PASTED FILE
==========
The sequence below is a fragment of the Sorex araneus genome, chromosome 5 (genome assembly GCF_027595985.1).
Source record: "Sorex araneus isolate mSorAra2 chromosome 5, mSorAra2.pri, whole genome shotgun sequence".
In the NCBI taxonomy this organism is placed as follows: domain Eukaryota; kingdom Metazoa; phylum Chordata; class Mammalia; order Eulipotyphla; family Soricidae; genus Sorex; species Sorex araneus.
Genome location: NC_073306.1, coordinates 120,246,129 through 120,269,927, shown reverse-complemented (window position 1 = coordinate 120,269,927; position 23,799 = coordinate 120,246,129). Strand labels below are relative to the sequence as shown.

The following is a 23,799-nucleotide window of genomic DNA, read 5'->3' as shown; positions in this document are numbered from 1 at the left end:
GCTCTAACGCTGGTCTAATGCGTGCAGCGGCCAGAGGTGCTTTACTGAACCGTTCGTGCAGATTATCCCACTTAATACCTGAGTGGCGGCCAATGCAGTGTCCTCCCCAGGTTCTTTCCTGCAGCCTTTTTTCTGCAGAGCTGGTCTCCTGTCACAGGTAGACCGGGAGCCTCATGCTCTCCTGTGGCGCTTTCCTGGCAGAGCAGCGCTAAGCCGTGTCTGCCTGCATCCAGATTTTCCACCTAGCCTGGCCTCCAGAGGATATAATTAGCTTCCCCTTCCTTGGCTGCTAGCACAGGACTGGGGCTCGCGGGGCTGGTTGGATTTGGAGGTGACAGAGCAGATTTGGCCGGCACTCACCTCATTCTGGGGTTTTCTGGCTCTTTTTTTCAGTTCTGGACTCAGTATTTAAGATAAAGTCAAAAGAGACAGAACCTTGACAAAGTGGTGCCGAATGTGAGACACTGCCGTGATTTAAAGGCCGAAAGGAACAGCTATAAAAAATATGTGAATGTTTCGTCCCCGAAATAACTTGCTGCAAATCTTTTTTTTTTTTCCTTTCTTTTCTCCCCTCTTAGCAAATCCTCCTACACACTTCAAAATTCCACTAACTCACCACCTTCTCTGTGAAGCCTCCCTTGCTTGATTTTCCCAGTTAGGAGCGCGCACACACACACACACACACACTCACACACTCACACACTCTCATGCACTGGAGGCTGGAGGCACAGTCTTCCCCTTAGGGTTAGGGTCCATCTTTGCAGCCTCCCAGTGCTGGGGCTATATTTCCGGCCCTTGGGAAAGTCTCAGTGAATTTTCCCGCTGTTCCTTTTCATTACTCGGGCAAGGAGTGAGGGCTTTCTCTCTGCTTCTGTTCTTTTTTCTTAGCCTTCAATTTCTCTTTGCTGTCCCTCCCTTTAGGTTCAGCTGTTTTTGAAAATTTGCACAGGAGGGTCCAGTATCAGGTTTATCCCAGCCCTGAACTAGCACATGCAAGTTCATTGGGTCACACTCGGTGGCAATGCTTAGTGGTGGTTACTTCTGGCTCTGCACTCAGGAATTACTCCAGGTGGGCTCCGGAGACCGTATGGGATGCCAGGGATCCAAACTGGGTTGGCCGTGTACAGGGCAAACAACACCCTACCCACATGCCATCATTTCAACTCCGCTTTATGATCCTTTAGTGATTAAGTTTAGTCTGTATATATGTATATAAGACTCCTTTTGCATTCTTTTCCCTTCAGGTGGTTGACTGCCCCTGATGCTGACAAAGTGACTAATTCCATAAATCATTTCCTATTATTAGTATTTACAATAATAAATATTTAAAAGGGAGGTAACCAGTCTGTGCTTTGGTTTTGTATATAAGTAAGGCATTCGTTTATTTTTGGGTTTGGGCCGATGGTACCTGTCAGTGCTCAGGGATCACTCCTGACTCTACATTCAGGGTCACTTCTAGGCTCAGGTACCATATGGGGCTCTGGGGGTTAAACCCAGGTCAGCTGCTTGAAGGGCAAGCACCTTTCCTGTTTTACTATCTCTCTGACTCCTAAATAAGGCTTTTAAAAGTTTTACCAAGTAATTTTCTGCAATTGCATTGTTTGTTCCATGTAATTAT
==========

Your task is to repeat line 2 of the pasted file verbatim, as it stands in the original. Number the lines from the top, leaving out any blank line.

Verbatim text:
Source record: "Sorex araneus isolate mSorAra2 chromosome 5, mSorAra2.pri, whole genome shotgun sequence".